Cooper Karn has a very nice look and presence as Chewbacca and a definitive charm on stage.

Selorm Kploanyi is exceptional as Galaxia.  She is an excellent actor with a wonderful voice and also a character that needs more time on stage, and one more song preferably a solo that highlights her voice.  The lipstick was space age and wonderful.

Keenan Montgomery as Lando is smooth.  The character Lando is a shade seedier than Solo and is ambiguous enough for the audience to never get a handle on what he wants.  Lando would sell his mother for a cracker and a nice slice of Brie. There is much to like in Montgomery’s performance and in his singing voice.  

John Ryan is rather impish as Hugh, a character who thinks like the thousands living in Hollywood today that think they have created the next Star Wars.  His beliefs are bigger than his imagination and we never get a final resolution to the character as Ryan also hops into the C3P0 and J. J. Binks roles.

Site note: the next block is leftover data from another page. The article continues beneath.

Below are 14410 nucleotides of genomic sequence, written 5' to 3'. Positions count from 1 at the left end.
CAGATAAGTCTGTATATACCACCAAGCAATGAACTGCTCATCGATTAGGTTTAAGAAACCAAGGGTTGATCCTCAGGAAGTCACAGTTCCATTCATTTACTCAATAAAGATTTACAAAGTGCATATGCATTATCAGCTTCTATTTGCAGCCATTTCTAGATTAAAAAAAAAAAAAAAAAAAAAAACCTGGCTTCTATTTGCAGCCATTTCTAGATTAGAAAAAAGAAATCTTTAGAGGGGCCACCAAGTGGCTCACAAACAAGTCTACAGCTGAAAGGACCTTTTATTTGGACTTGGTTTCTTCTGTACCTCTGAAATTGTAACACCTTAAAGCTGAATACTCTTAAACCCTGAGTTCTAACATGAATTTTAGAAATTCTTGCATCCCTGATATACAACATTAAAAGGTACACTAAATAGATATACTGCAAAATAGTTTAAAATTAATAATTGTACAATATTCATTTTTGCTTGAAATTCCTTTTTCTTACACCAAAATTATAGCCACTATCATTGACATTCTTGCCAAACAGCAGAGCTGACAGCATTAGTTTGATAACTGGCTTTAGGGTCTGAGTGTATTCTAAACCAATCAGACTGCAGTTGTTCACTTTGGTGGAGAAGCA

Kaitlyn Tanimoto is enjoyable as Annie, Grand Moff’s daughter, who is never satisfied with her life or the things that her father is trying to accomplish. (A typical daughter).  Tanimoto is enjoyable as an actor and singer.

Selorm Kploanyi, Ari Stidham

Michelle Wicklas has a strong presence on stage and is a trouper when it comes to operating BB8 (A white ball with duct tape and a pasta sieve).  She also plays Smart House and Yoda.  But, whenever she is on stage her craft is prevalent and the force is strong with this one.  

There is no credit for costumes but the costumes were just enough to give flavor to the characters on stage.

Steven Brandon, Producer, Ashley Tavares, Co-Producer, and Alex Lewis, Co-Producer give life and support to a large cast and musical accompaniment to the singers on stage.

Jimmy McCammon was the Tech Director/Stage Manager. Nora Feldman was Public Relations.

While there is really no one particular song by Hughie Stone Fish that a person sings on the way out of the theatre all is not lost. (Cats only had one song.) The singers are remarkable, personable, and give strength to the genre and that’s more than half the battle.

The Act One Finale parodies Les Misérables and was wonderful.

B - L to R - Michelle Wicklas, Alex Lewis, Cooper Karn, Sean Draper, 
F - Jordan Stidham, Keenan Montgomery